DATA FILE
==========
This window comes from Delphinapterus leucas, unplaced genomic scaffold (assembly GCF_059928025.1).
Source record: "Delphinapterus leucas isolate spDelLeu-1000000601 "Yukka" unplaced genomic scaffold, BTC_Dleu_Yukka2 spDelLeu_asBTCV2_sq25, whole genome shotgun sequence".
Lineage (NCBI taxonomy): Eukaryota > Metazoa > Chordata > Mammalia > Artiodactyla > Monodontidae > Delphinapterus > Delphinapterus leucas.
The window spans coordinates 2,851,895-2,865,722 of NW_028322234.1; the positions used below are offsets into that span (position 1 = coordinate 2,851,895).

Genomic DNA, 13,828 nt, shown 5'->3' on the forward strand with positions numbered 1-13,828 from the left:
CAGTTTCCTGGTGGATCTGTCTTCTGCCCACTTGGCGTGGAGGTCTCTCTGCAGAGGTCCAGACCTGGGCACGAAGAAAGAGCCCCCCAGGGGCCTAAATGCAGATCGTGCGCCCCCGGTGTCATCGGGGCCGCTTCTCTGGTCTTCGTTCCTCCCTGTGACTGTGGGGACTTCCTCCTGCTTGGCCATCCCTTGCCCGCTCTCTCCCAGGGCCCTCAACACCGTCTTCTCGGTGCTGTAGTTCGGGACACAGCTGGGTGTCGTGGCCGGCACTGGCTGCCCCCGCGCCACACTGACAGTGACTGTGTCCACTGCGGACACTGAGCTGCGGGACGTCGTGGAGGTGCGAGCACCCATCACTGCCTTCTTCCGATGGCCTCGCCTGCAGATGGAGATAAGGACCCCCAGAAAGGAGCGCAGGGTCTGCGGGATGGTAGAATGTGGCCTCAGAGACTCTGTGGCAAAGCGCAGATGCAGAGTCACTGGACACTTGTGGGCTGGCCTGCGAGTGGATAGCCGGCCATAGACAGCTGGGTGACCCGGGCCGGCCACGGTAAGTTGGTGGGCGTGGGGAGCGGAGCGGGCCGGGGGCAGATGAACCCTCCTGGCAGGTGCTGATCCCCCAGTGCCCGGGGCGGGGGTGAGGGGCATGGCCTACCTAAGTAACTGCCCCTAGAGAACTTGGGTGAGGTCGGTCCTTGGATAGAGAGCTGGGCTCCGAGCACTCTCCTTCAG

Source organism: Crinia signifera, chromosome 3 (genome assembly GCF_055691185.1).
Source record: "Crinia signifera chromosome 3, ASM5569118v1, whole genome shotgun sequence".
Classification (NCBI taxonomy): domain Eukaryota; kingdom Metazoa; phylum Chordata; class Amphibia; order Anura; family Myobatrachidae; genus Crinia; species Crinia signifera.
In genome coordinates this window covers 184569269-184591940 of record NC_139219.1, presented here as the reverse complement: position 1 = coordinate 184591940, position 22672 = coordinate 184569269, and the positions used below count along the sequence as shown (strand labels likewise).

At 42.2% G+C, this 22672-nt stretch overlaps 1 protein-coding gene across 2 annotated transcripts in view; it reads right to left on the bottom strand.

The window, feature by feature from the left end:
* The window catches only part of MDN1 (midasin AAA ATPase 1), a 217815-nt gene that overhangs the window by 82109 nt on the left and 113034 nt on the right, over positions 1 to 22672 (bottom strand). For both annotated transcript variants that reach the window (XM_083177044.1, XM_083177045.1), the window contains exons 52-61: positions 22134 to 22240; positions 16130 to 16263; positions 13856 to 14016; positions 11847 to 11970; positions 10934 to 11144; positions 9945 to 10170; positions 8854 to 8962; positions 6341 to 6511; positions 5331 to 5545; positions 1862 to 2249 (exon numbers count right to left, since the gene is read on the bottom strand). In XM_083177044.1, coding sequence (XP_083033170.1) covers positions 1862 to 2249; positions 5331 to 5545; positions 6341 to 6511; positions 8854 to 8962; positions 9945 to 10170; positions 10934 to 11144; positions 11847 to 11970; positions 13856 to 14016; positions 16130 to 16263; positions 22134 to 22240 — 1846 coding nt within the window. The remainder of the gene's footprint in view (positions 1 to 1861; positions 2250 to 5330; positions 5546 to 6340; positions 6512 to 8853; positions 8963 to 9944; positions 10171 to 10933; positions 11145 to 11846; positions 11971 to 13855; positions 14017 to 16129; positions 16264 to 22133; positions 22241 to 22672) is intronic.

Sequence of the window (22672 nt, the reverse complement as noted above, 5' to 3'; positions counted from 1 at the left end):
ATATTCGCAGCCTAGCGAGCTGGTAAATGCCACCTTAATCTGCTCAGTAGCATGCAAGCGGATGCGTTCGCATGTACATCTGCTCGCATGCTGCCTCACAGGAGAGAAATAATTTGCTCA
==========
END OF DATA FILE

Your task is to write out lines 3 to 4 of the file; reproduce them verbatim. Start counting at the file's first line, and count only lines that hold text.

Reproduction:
Lineage (NCBI taxonomy): Eukaryota > Metazoa > Chordata > Mammalia > Artiodactyla > Monodontidae > Delphinapterus > Delphinapterus leucas.
The window spans coordinates 2,851,895-2,865,722 of NW_028322234.1; the positions used below are offsets into that span (position 1 = coordinate 2,851,895).